Paul Ambro, don’t confuse illicit with invalid. The Church saying he should not (illicit) consecrate does not mean he is incapable (invalid) of doing so.

jd May 9, 2006 at 3:21 pm

the other thing about priests dismissed from the clerical state in universities is that they may be a source of scandal to the faithful, so generally they’re kept out of the public eye.
Jimmy: you basically hit it all on target. I might offer a few tiny clarifications:
The Code of Canon Law doesn’t spell these things out because dismissal from the clerical state is a rescript, which is, as you well know, a favor granted personally to a particular person. Therefore, the circumstances of that particular cleric govern the conditions of the rescript. Because canon law doesn’t operate through precedent, the circumstance of every cleric is judged individually, and the results could be different every time (though generally rescripts include all the things you included.)
There is a distinction between dismissal from the clerical state and dispensation from the obligation from celibacy. With regard to “laicisization” dispensation from the obligation from celibacy is the broader (it includes dismissal from the clerical state) and dismissal from the clerical state the more specific. One can be dismissed from the clerical state without being dispensed from celibacy (this often happens when a person is granted a penal rescript, or if a homosexual is being laicized, and has happened in a few other kinds of cases.)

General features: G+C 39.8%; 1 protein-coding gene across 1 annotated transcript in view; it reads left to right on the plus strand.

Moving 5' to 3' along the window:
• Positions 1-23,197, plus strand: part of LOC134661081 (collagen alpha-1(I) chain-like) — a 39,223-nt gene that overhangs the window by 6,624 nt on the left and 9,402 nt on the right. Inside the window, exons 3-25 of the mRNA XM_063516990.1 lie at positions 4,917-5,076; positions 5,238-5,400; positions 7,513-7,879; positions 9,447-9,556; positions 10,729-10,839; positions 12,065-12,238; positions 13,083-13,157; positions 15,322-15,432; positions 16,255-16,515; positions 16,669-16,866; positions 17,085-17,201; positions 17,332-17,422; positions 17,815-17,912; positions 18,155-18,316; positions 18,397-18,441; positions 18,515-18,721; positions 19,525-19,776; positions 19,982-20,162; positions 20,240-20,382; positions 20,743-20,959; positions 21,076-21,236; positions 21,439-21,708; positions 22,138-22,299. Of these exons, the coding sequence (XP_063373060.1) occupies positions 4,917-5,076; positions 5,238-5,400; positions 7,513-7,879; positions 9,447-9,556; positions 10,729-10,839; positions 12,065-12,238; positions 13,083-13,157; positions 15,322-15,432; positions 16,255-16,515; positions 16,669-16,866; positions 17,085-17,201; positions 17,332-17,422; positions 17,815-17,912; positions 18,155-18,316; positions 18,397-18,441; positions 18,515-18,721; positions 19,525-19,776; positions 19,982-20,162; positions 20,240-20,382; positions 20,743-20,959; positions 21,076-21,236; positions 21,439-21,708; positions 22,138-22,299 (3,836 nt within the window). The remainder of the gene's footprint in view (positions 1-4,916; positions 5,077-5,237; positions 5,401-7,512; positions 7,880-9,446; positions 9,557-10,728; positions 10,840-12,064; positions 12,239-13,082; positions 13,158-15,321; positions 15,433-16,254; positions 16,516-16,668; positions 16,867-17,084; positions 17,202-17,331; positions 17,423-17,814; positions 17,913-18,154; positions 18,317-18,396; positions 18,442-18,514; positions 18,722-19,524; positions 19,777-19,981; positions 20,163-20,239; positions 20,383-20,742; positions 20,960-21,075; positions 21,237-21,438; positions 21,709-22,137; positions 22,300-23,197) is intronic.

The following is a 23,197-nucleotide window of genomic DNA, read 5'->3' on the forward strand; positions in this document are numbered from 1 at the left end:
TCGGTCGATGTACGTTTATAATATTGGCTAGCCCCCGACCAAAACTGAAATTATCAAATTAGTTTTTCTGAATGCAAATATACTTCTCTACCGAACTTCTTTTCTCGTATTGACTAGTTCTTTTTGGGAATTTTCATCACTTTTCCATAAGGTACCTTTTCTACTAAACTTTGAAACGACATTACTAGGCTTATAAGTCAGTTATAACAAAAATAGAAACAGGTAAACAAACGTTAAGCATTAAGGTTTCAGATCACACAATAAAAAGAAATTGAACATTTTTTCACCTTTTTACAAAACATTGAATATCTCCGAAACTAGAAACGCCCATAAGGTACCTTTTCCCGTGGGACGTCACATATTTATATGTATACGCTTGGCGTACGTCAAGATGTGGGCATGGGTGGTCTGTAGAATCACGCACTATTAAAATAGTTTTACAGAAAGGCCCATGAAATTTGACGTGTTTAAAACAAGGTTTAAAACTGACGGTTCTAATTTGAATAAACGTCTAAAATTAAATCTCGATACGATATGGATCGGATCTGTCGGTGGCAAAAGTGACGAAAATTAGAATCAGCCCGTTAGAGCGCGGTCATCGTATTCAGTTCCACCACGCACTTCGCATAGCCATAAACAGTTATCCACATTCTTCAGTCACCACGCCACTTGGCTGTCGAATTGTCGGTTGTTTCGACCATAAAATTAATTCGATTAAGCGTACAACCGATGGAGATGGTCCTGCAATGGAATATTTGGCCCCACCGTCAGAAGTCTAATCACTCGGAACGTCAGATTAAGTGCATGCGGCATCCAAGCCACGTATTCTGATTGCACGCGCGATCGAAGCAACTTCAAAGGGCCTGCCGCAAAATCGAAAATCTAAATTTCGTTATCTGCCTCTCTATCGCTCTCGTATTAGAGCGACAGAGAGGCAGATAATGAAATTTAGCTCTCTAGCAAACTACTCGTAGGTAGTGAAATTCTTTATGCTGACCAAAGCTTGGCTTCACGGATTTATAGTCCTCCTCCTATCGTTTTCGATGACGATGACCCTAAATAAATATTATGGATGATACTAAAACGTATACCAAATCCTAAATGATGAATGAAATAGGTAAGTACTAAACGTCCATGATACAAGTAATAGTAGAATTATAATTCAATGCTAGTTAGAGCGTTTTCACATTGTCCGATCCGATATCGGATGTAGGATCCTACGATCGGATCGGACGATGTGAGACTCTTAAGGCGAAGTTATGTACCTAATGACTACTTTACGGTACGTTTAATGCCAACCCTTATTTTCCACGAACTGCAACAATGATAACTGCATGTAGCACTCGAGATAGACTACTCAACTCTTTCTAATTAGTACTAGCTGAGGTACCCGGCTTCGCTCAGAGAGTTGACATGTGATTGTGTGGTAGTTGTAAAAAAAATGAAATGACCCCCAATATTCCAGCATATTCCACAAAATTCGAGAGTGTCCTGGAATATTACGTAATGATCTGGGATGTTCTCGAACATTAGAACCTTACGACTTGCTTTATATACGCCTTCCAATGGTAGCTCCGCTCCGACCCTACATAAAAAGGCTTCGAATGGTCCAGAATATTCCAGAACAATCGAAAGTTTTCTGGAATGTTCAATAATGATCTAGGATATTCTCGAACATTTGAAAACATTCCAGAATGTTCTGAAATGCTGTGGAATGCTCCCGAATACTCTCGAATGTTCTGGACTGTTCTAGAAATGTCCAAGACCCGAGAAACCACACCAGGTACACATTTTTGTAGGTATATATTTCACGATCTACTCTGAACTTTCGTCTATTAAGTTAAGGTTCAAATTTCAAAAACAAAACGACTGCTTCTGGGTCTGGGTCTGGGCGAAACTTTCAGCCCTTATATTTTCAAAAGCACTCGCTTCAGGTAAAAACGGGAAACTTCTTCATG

Canons 290-293 provide a brief outline of the loss of the clerical state.
ed- feel free to offer any corrections.

Jay May 9, 2006 at 3:22 pm

I’m not sure what the precise interpretation of “ecclesiastical authority” is, but certainly the rule is not much followed at the major American Jesuit university of which I am an alum. I had several ex-Jesuits as professors, one in theology. On the other hand, I would say that I never heard any of them ever mention it in class or otherwise to students; it was more the subject of gossip by those who found out about it somehow (“Did you know Prof. X used to be a priest?”). The one exception would be a rather prominent English professor who, several years before I came, came out as gay, left the Jesuits, and now claims to be a priest in some sort of alternative “Catholic” church.

bearing May 9, 2006 at 3:39 pm

I’m guessing that the forbidding of various positions of authority has to do with avoiding confusion about whether they have any “pastoral” authority.

Rich May 9, 2006 at 4:23 pm

Who cares how “draconian” this may be? This guy had YEARS to plan, pray, and think about his decision to be a priest. Why are we supposed to be suddenly sympathetic to his inability to be, say, a CCD teacher to a bunch of 3rd graders? He is responsible for his own years of “decisions and undecisions” and we should not take it upon ourselve to lament his inability to exercise his “expertise” as an ex-preist any further.

Rich May 9, 2006 at 4:24 pm

Who cares how “draconian” this may be? This guy had YEARS to plan, pray, and think about his decision to be a priest. Why are we supposed to be suddenly sympathetic to his inability to be, say, a CCD teacher to a bunch of 3rd graders? He is responsible for his own years of “decisions and undecisions” and we should not take it upon ourselves to lament his inability to exercise his “expertise” as an ex-preist any further.